Life on Campus / Spring 2014
Rights under Siege

U of T hosts the World Pride Human Rights Conference to give LGBT activists a voice


Maurice Tomlinson protests Russian anti-gay laws in Toronto in February

In Canada, same-sex marriage has been legal for almost a decade, but in many parts of the world being gay is a crime. In Jamaica, men who have sex with men are sentenced to 10 years at hard labour. In northern Nigeria, same-sex relations are punishable by death.

To promote a dialogue on lesbian, gay, bisexual and transgender rights around the globe, U of T is hosting the World Pride Human Rights Conference from June 25 to 27. In conjunction with World Pride 2014, the conference is drawing together LGBT activists, educators, journalists, lawyers and artists from more than 60 countries.

“Our matrix for success will be how well we use the conference to platform LGBT rights,” says Brenda Cossman (LLB 1986), a conference co-chair and the director of U of T’s Bonham Centre for Sexual Diversity Studies.

Staging the international conference is a gargantuan task for the Centre, which has no fulltime faculty. “By far, this is the biggest adventure the Bonham Centre has ever had,” says Cossman, who doubles as a U of T law professor.

Many of the individuals slated to speak at the event are prominent trailblazers. At one microphone will be Jóhanna Sigurðardóttir, Iceland’s first female prime minister and the world’s first openly lesbian head of government. At another mike will be Frank Mugisha, who is risking his life to advocate for gay rights in Uganda. Also to speak is Monica Mbaru, a Kenyan judge urging police across all of Africa to take decisive action against those who rape and murder LGBT people.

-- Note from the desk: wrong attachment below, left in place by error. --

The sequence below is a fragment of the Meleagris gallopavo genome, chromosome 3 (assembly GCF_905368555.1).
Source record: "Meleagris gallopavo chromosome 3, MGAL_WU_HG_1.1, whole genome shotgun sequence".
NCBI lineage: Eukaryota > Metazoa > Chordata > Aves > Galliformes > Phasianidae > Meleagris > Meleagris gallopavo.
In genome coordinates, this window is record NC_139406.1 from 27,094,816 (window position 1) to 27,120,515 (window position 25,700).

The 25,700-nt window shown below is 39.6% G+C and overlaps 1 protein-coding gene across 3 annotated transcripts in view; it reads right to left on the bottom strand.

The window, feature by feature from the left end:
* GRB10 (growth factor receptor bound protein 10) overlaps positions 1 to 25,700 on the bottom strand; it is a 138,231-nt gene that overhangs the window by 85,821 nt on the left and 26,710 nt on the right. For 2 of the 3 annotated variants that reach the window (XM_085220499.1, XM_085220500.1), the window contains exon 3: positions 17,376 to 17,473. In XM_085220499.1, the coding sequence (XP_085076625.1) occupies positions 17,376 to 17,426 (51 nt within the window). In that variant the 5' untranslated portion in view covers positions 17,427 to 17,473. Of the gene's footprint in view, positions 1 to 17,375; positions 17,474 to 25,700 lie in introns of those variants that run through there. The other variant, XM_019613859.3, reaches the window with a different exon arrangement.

One of the many volunteers helping co-ordinate the conference is Maurice Tomlinson, a lawyer who will speak on his efforts to advocate for fair human rights legislation in his native Jamaica. Tomlinson is helping lead a charity for LGBT youth whose parents, on learning that their child is gay, kicked their child out. “As an activist, I think I have developed a thick skin, but at times I am speechless,” says Tomlinson, offering a picture of homeless boys sleeping in the sewers of Kingston, Jamaica.

“What we’re witnessing is like the Holocaust, and the response from the world has been pitiful,” he continues. “In Nigeria, people are rounded up and hunted like animals. Before the Olympics, President Putin stated that Russia needs to ‘cleanse’ itself of homosexuality.”

“Gay rights are at a tipping point,” says Cossman, “but which way are they tipping?”

Watch journalist Andrea Houston and activist Frank Mugisha discuss why a World Pride Human Rights Conference is important:


Reader Comments

# 1
Posted by Benjamin Salzman on April 9th, 2014 @ 4:30 pm

While I understand the plight of the LGBT community, I am outraged that the author of this article compares the plight of LGBT people to the Holocaust.

This is a horrible insult to the Jewish and non-Jewish victims of the Holocaust. The Holocaust was the most tragic event for the Jewish people. There is no comparison of the scale and evilness of the Holocaust with what the LGBT community is facing.

Also, since I speak Russian and have been listening to what Putin had been saying on the issue, I have heard him say things about homosexuals that might have been insulting, but I never heard him use the word cleanse or say anything to that effect. Even though I understand the anger over Putin, misrepresenting what he said makes you lose credibility.

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